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How to Use Feature Flags with Kubernetes

· 8 min read
Chavez Harris

In a previous post, I covered best practices and tips for using ConfigCat feature flags with Docker. While Docker has advantages for easily sharing and deploying containerized applications, it poses challenges when deploying and managing those containers at scale. This is where Kubernetes comes in. Using feature flags, you can control your Kubernetes deployments and services with a simple click without editing your .yaml config files. Let's take a look together!

Feature flags with docker cover

Kubernetes Overview

If you have been using Docker, you may have heard of Kubernetes. It is an open-source container orchestration platform that allows you to manage and deploy containerized applications as you did with Docker but at a larger scale. While Docker helps developers to share and deploy their applications in containerized environments, its limitations can surface in complex scenarios. For example, you may need to deploy multiple containers across multiple machines and control what happens when one of the containers crashes. What if you need to spin up new containers on the fly to handle increased traffic?

You can think of Kubernetes as a framework of industry standards and best practices for deploying and managing containerized applications. It is platform agnostic and can be used to manage containers from many containerization platforms such as containerd and Docker. Kubernetes can also work with any cloud provider like AWS, Azure, or Google Cloud.

Kubernetes uses configurations from YAML or JSON files that can specify the number of containers to deploy, the container image to use, and the ports to expose, etc. But how can you dynamically change these configurations without editing your config files? Feature flags could help.

Feature Flags and Kubernetes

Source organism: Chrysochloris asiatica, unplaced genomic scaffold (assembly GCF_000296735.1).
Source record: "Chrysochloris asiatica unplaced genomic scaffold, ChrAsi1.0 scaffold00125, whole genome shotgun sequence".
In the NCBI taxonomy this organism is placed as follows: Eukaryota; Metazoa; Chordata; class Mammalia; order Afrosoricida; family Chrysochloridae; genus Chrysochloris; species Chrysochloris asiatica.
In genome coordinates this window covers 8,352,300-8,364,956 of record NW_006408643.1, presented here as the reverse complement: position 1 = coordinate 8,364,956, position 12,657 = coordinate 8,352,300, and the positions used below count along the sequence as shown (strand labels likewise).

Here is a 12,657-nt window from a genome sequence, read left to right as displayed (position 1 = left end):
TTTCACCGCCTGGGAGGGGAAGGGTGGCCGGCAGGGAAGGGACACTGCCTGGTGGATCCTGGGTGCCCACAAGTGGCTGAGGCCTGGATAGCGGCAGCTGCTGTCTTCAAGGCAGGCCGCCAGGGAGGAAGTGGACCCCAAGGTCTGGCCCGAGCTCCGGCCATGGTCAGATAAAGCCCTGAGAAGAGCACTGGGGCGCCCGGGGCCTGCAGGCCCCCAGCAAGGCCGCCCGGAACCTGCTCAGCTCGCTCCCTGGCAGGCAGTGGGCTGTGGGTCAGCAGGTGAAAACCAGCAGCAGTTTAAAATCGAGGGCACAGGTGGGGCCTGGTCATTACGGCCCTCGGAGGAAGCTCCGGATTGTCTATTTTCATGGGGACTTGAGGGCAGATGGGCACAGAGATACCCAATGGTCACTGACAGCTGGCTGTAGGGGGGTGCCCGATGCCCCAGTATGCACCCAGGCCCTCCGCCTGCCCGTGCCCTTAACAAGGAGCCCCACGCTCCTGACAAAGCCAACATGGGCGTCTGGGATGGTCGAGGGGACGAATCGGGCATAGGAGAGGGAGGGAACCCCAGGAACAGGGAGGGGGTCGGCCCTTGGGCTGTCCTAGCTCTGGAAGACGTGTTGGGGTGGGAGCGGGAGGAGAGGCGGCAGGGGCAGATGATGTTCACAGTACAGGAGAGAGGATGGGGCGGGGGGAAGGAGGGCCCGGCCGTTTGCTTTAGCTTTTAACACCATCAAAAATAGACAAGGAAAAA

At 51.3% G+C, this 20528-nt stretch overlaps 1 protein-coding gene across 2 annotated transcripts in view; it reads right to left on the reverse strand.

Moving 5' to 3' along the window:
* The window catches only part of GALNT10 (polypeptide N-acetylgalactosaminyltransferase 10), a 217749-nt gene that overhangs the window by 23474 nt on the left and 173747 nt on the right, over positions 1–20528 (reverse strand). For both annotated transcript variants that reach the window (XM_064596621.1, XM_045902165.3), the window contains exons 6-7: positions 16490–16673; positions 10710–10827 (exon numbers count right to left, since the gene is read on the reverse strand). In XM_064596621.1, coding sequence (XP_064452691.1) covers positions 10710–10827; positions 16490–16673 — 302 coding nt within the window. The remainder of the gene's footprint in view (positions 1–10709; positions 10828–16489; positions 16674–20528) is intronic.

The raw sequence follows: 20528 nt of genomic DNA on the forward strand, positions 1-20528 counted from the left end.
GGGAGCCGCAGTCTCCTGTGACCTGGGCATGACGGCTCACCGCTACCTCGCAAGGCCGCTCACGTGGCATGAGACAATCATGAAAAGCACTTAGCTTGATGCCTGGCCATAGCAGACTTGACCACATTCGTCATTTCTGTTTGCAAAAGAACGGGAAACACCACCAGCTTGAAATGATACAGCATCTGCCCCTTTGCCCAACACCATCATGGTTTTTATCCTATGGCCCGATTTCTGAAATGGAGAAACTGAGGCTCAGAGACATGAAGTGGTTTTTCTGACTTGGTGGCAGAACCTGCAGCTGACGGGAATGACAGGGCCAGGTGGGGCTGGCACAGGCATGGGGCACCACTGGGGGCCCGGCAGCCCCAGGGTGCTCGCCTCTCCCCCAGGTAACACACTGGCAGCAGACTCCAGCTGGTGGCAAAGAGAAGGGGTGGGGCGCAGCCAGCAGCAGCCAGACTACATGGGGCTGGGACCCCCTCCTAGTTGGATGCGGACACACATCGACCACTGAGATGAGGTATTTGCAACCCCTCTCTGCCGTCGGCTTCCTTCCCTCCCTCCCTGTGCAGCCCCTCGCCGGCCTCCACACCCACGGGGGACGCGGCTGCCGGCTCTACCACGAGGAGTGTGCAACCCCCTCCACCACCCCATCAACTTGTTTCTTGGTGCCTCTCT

Feature flags are a piece of code that conditionally hides and displays functionality. When a flag is true, the feature or block of code it controls is rendered and shown to users or hidden otherwise. Feature flags could integrate with many programming languages and technologies, including Kubernetes.

Feature flags also come in useful when you need to minimize the risk of a deployment. For example, in the context of Kubernetes, if you have a container image that is not compatible with the current version of your application, it can be quickly replaced with a compatible one via a feature flag toggle. Other use cases can include A/B testing and controlling how your continuous integration pipeline deploys your application.

Using a Feature Flag Provider

To keep your feature flags organized and easily accessible, you can use a feature flag provider. ConfigCat allows you to manage your feature flags from an easy-to-use dashboard, including the ability to set targeting rules for releasing features to a specific segment of users.

Let's discuss how you can create a feature flag in ConfigCat and use it to toggle between two versions of a Node.js image for a Kubernetes container.

How to Integrate ConfigCat Feature Flags with Kubernetes

Thanks to the open-source nature and wide adoption of Kubernetes, there are many ways to add feature flags. Kubernetes comes with an API that allows you to interact with it from your code. One of its Official client libraries is the Kubernetes Python client library. In the upcoming demo, I'll use this library with the ConfigCat's Python SDK to integrate feature flags with Kubernetes.


In the demo, I'll use Kubernetes through the Docker Desktop application. To follow along, you'll need to have the following installed on your machine:

Setting up the Demo

To get started, open up a terminal and clone the demo repository with the following command:

git clone [email protected]:configcat-labs/feature-flags-with-kubernetes.git

With the demo cloned, I'll walk you through the steps to build it from scratch to give you a better understanding of how it works. Feel free to refer to the source code above if you get stuck.

  1. Create a new folder on your computer and name it feature-flags-with-kubernetes. Then create a new folder called backend with an app.js file in it with the following content:
const http = require('http');

const server = http.createServer((req, res) => {
res.end('Hello from the node kubernetes pod!');

  1. Create two Dockerfiles named Dockerfile.with-node18 and Dockerfile.with-node20 in the root folder with the following content:
# Specify the base image